Advisory Panel - http://www.longevitypanel.co.uk/), as differences in life expectancy by socio-economic group have continued to widen. There is some overlap between medical and socio-economic risk factors (for example, increasing obesity leading to increased high blood pressure, diabetes and heart disease), but also increased research into the effects these have on life expectancy.
Early work on reducing mortality was based on such methods as vaccination, reduction of scurvy in ship’s crews, and improvement in sanitation. Once the prevalence of infectious diseases began to reduce, public health experts began investigating chronic diseases such as heart disease and cancer. The first modern paper to show a significant association between smoking, lung cancer and heart disease was that of Doll and Hill in 1954 (Doll R, Hill AB. "The mortality of doctors in relation to their smoking habits". BMJ 1954;328 (7455):1529–1533), together with further follow-up papers. In 2004 this allowed a calculation of reduced life expectancy of those who smoke until 40 of 1 year, those who smoke until 50 lose 4 years, and those who smoke until age 60 lose 7 years.
Since this seminal paper, there has been a steady stream of epidemiological studies looking at life expectancy in such diseases as hypertension and heart disease (the pre-eminent study being the Framlingham Heart Study, commenced in 1948, which now allows an easy calculation of an individual’s 10-year cardiovascular risk score), diabetes and, of more recent interest, obesity. Early papers tended to look at a single risk factor, which led to difficulties in calculating a cumulative risk caused by several, often overlapping, diseases, but more recent papers have recognised this problem and analysed multiple related risk factors together - see, for example, the excellent paper by Leal, Gray and Clarke (“Development of life-expectancy tables for people with type 2 diabetes.” European Heart Journal 2009;30:834-9) that contains a series of tables that enable one to look up life expectancy based on level of diabetic control, blood pressure control and cholesterol levels for the two sexes. However, to produce an accurate figure one needs access to the whole of a patient’s medical record (including such factors as place of origin, height and weight, and information on their educational achievement, occupation and smoking and drinking history as well as their full medical history), together with constant searching of the scientific literature for newer papers on the various risk factors identified. The literature is being constantly refined as, for example, we gain a better understanding of how good control of blood pressure or diabetes impacts upon the overall survival figures. Such work is essentially a full-time job.
There are two groups who require more detailed examination and clinical expertise – neurological damage (either at birth or subsequently) and patients diagnosed with cancer. For the former, there is again an increasing body of literature as to outcome in traumatic brain or spinal cord injury, but there is, perhaps, less certainty as the development of complications such as pressure sores, chest infections or sepsis can rapidly alter the outcome, and outcome from neurological damage from stroke is again difficult to predict accurately. Brain damage in infants is the group that perhaps requires the most detailed analysis, as the greatest single proportion of damages in the UK is paid as compensation to successful claimants in brain damage at birth litigation. One author in particular, David Strauss, has been responsible for providing data in cases both of such brain injury (and in the UK by Lewis Rosenbloom – see, for example, Strauss D, Brooks J, Rosenbloom L, Shavelle R. Life expectancy in cerebral palsy: an update. Developmental Medicine & Child Neurology 2008,50:487–493) and spinal cord injury, for the latter together with such other authors as Shavelle, DeVivo and Frankel.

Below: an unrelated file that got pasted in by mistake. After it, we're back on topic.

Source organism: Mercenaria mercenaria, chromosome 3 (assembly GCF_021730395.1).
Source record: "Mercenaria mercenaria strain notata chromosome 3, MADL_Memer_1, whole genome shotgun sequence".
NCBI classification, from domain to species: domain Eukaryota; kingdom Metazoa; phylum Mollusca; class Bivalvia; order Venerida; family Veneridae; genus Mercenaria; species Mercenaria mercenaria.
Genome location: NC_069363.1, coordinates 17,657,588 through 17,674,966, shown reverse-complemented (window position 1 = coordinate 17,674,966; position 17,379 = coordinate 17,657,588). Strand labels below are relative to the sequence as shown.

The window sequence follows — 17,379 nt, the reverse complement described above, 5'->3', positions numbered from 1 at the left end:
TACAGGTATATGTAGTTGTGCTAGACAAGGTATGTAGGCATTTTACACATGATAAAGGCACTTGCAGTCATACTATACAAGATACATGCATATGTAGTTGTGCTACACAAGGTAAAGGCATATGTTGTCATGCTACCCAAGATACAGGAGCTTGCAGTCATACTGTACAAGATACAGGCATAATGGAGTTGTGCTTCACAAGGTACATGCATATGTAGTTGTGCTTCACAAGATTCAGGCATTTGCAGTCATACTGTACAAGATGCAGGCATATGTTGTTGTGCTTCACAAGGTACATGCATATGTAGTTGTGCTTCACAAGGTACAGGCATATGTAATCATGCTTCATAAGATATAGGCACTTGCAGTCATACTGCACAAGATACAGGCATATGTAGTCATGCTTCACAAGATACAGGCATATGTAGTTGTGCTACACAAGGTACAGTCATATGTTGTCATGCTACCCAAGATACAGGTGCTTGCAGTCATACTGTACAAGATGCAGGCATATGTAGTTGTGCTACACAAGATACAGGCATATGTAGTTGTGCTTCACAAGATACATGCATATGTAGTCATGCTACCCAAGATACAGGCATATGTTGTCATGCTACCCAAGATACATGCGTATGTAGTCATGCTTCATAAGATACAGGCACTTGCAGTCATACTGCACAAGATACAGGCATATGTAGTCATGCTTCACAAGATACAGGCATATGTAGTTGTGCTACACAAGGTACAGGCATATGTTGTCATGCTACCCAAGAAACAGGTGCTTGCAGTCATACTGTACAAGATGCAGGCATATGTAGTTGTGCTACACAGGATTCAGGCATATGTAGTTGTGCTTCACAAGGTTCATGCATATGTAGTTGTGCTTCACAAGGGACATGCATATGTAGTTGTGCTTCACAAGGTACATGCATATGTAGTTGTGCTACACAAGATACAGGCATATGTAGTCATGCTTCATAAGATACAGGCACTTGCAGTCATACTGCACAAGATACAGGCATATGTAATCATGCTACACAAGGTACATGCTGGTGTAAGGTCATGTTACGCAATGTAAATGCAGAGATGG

For cancer, there are now grading systems for every type that will give a reasonable idea of possible survival, though a difficulty sometimes arises as to what difference a late diagnosis has made – when essentially an educated guess has to be made as to what stage the cancer might have been at (and hence what chance of a cure) compared to when it was eventually diagnosed. Various factors may help (such as the histological grade of the tumour), but for the moment this area remains rather grey (and often requires further input from an oncologist and from other specialities such as pathologists and radiologists).
New risks are also being identified, for example, stress, particularly at work (with the suggestion, for example, that the cardiovascular health risk of stress is not dissimilar to the risk from cigarette smoking, according to Laura Kubzansky, Professor of Social and Behavioral Sciences at Harvard School of Public Health).
Early tables to calculate life expectancy were prepared primarily for the insurance industry, who require an analysis for the purposes of calculating premiums,
and current tables are produced for government statistical purposes. Such tables clearly have limitations with regard to life expectancy for an individual. Whilst there can be no certainty about calculation of life expectancy and there will always be exceptions to any rule, using all the available risk factors we are confident that our predictions in individual cases can be more accurate than the median quoted in the ONS tables. We are now preparing an increasing number of life expectancy reports, and are attempting to correlate our predictions with the actual date of death, to determine the accuracy of our predictions.
Accordingly, there is no reason to accept the median figure given in the ONS tables as to life expectancy, as this represents the starting point for such a calculation, not the end point. To identify the various risk factors and calculate a more appropriate figure takes time, access to considerable data regarding the client, and an active interest in the field such that the literature base can be kept up to date.